/ Tallulah Bankhead in the 1930s /
/ Billie Holiday photographed by Carl Van Vechten in 1949 /
The intimate friendship between dissolute husky-voiced first lady of the American stage Tallulah Bankhead (1902-1968) and the great doomed jazz chanteuse Billie Holiday (1915-1959) spanned at least two decades – from the golden age of 1930s Harlem cafe society until the mid-1950s. “Tally and Lady were like sisters,” as one observer put it. Fierce, stylish sisters with a tinge of incest, apparently.
From Joel Lobenthal’s 2005 biography Tallulah! The Life and Times of a Leading Lady:
Tallulah’s relationships, of course, seldom observed clear-cut boundaries, and it appears that during the late 1940s she and Holiday were also lovers. Perhaps they had been all along. Holiday later told William Dufty, who ghostwrote her autobiography, that when Tallulah visited backstage at the Strand Theatre, the thrill she took in exhibitionistic sex made her insist on keeping Holiday’s dressing room door open. Holiday later claimed that Tallulah’s brazen show of affection almost cost her her job at the Strand.
John Levy was also Holiday’s lover as well as her manager at the time, and although he was one of the abusive strong men to whom Holiday gravitated, Levy was intimidated by Tallulah and her connections. When Tallulah came around, all he could do was get out of the way. Once at a nightclub he sat at a nearby table watching Tallulah express her affection to Holiday. “Look at that bitch, Carl, look at that!” he exclaimed to musician Carl Drinkard. “That bitch is going out of her fucking mind, she’s all over her.”
A daughter of the patrician Old South who knew a thing or two about breaking taboos, the gloriously hedonistic Tallulah was a bold pioneer when it came to interracial sex – another of her conquests was Hattie McDaniel (yes, Mammy from Gone with the Wind). Sadly, Bankhead and Holiday’s friendship ended acrimoniously around the time of the publication of Lady Sings the Blues, Holiday’s 1956 memoirs. (Bankhead was bedeviled by tabloid scandals at the time and, fearing what dirt Holiday might rake up in her autobiography, abruptly distanced herself from her – probably on the advice of her lawyer). What a shame. Read Holiday’s lacerating and embittered kiss-off letter to Bankhead here.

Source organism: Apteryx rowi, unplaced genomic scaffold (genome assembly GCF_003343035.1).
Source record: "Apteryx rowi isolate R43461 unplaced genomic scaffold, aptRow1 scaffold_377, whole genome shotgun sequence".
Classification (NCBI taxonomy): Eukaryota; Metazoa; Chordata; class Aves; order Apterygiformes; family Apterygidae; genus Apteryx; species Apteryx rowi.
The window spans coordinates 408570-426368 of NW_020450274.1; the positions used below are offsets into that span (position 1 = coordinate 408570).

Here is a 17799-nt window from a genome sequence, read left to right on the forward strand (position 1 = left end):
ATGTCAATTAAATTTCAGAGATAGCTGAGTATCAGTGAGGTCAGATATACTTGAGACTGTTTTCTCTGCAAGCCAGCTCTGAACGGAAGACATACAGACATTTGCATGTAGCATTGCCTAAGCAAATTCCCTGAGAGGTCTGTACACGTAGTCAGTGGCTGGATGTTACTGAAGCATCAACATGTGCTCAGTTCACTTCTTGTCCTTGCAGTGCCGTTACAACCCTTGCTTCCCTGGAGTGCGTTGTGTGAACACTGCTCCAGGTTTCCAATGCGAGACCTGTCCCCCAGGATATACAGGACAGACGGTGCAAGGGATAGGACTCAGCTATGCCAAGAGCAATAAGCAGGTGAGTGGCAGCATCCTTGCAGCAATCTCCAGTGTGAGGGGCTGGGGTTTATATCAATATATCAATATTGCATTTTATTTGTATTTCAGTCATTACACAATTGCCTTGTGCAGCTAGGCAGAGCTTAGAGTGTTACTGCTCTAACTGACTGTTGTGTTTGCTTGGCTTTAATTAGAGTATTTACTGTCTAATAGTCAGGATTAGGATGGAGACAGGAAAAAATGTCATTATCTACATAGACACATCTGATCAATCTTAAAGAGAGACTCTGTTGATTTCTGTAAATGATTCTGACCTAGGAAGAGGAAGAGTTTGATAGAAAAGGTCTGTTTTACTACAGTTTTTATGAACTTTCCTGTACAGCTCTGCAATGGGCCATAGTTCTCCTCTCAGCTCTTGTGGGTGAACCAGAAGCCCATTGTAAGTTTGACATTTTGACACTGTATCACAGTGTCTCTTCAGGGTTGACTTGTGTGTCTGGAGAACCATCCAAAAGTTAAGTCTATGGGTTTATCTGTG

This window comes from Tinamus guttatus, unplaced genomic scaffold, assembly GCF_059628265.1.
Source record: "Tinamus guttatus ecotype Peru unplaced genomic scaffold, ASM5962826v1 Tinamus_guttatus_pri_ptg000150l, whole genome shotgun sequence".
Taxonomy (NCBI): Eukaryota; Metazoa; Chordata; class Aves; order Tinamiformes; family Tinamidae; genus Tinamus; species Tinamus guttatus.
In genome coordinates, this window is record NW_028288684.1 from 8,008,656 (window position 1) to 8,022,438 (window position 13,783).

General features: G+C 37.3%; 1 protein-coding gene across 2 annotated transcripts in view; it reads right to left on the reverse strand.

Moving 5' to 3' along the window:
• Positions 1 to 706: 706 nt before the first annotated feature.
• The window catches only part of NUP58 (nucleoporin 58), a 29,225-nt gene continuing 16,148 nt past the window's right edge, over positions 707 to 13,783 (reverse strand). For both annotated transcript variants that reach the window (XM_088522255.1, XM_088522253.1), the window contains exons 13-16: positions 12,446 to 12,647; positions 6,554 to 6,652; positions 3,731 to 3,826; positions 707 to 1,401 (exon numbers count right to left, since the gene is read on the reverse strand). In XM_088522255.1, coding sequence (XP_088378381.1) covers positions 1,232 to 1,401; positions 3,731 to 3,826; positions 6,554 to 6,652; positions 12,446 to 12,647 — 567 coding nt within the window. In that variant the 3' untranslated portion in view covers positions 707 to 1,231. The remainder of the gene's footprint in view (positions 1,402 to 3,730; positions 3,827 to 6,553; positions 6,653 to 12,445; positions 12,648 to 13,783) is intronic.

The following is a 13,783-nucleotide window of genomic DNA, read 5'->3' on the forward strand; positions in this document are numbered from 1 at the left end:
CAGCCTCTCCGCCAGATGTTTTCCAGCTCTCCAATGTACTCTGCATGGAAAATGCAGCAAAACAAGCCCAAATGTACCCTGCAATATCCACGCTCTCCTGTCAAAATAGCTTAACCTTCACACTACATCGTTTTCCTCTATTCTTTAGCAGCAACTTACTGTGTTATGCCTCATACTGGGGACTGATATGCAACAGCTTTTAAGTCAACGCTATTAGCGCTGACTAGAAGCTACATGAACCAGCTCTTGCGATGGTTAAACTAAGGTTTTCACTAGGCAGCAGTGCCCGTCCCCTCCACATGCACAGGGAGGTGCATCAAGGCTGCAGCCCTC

/ Bankhead was primarily a stage actress and only made a handful of films. In the early 1930s she was dispatched to Hollywood in the hopes she would become a screen rival to Garbo and Dietrich (in truth, she was the rare American actress who did convincingly exude their kind of heavy-lidded Continental decadence). Unfortunately all her films belly flopped and her Hollywood stint was brief. Here she is in The Cheat (1931), which certainly looks intriguing. I've never seen it, but apparently it’s available to watch in ten-minute segments on Youtube /
/ Sultry Bankhead with delectable leading man Gary Cooper in The Devil and The Deep (1932) – which I have seen and is great, campy fun. Bankhead famously confessed, “The only reason I went to Hollywood was to fuck that divine Gary Cooper.”/
/ I think my favourite photos of Billie Holiday ever taken were from this weirdly modern 1949 series by Carl Van Vechten (1880-1964) – which include these sensational nude portraits. Young Holiday looks a bit tough and hard-edged but not yet ravaged. I love how they're clearly un-retouched: you can see the little scar on her face. Her golden skin makes her look like one of Gauguin’s Tahitian beauties. See more here /
/ Towards the end: Holiday in 1958 /